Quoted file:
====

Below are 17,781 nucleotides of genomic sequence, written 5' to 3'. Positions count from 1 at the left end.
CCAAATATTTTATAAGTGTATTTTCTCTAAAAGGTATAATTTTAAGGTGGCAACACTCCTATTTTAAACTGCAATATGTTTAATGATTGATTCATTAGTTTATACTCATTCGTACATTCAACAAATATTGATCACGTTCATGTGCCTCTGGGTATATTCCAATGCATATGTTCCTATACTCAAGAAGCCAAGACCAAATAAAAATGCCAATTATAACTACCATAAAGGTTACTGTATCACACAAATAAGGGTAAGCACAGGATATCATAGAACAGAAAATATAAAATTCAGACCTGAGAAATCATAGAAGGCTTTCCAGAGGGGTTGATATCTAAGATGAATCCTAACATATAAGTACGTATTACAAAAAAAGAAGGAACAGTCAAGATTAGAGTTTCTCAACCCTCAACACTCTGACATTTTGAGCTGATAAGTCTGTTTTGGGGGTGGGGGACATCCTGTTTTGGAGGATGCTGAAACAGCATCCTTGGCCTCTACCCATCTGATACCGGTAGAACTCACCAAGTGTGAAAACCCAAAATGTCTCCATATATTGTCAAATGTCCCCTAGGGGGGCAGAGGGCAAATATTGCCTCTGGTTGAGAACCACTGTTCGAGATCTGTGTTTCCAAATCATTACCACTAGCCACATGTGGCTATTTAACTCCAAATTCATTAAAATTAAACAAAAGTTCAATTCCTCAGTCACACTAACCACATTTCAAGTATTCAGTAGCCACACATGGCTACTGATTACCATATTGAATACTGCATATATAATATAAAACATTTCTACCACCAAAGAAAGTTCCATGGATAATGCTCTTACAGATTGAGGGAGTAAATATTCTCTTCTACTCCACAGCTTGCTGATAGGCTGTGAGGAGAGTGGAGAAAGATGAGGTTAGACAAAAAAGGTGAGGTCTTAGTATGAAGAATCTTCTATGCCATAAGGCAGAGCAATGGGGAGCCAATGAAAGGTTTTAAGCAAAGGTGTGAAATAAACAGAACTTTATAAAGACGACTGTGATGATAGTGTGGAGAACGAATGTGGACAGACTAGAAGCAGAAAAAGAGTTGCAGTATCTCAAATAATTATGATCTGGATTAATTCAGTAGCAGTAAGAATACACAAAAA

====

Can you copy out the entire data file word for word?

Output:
Below are 17,781 nucleotides of genomic sequence, written 5' to 3'. Positions count from 1 at the left end.
CCAAATATTTTATAAGTGTATTTTCTCTAAAAGGTATAATTTTAAGGTGGCAACACTCCTATTTTAAACTGCAATATGTTTAATGATTGATTCATTAGTTTATACTCATTCGTACATTCAACAAATATTGATCACGTTCATGTGCCTCTGGGTATATTCCAATGCATATGTTCCTATACTCAAGAAGCCAAGACCAAATAAAAATGCCAATTATAACTACCATAAAGGTTACTGTATCACACAAATAAGGGTAAGCACAGGATATCATAGAACAGAAAATATAAAATTCAGACCTGAGAAATCATAGAAGGCTTTCCAGAGGGGTTGATATCTAAGATGAATCCTAACATATAAGTACGTATTACAAAAAAAGAAGGAACAGTCAAGATTAGAGTTTCTCAACCCTCAACACTCTGACATTTTGAGCTGATAAGTCTGTTTTGGGGGTGGGGGACATCCTGTTTTGGAGGATGCTGAAACAGCATCCTTGGCCTCTACCCATCTGATACCGGTAGAACTCACCAAGTGTGAAAACCCAAAATGTCTCCATATATTGTCAAATGTCCCCTAGGGGGGCAGAGGGCAAATATTGCCTCTGGTTGAGAACCACTGTTCGAGATCTGTGTTTCCAAATCATTACCACTAGCCACATGTGGCTATTTAACTCCAAATTCATTAAAATTAAACAAAAGTTCAATTCCTCAGTCACACTAACCACATTTCAAGTATTCAGTAGCCACACATGGCTACTGATTACCATATTGAATACTGCATATATAATATAAAACATTTCTACCACCAAAGAAAGTTCCATGGATAATGCTCTTACAGATTGAGGGAGTAAATATTCTCTTCTACTCCACAGCTTGCTGATAGGCTGTGAGGAGAGTGGAGAAAGATGAGGTTAGACAAAAAAGGTGAGGTCTTAGTATGAAGAATCTTCTATGCCATAAGGCAGAGCAATGGGGAGCCAATGAAAGGTTTTAAGCAAAGGTGTGAAATAAACAGAACTTTATAAAGACGACTGTGATGATAGTGTGGAGAACGAATGTGGACAGACTAGAAGCAGAAAAAGAGTTGCAGTATCTCAAATAATTATGATCTGGATTAATTCAGTAGCAGTAAGAATACACAAAAA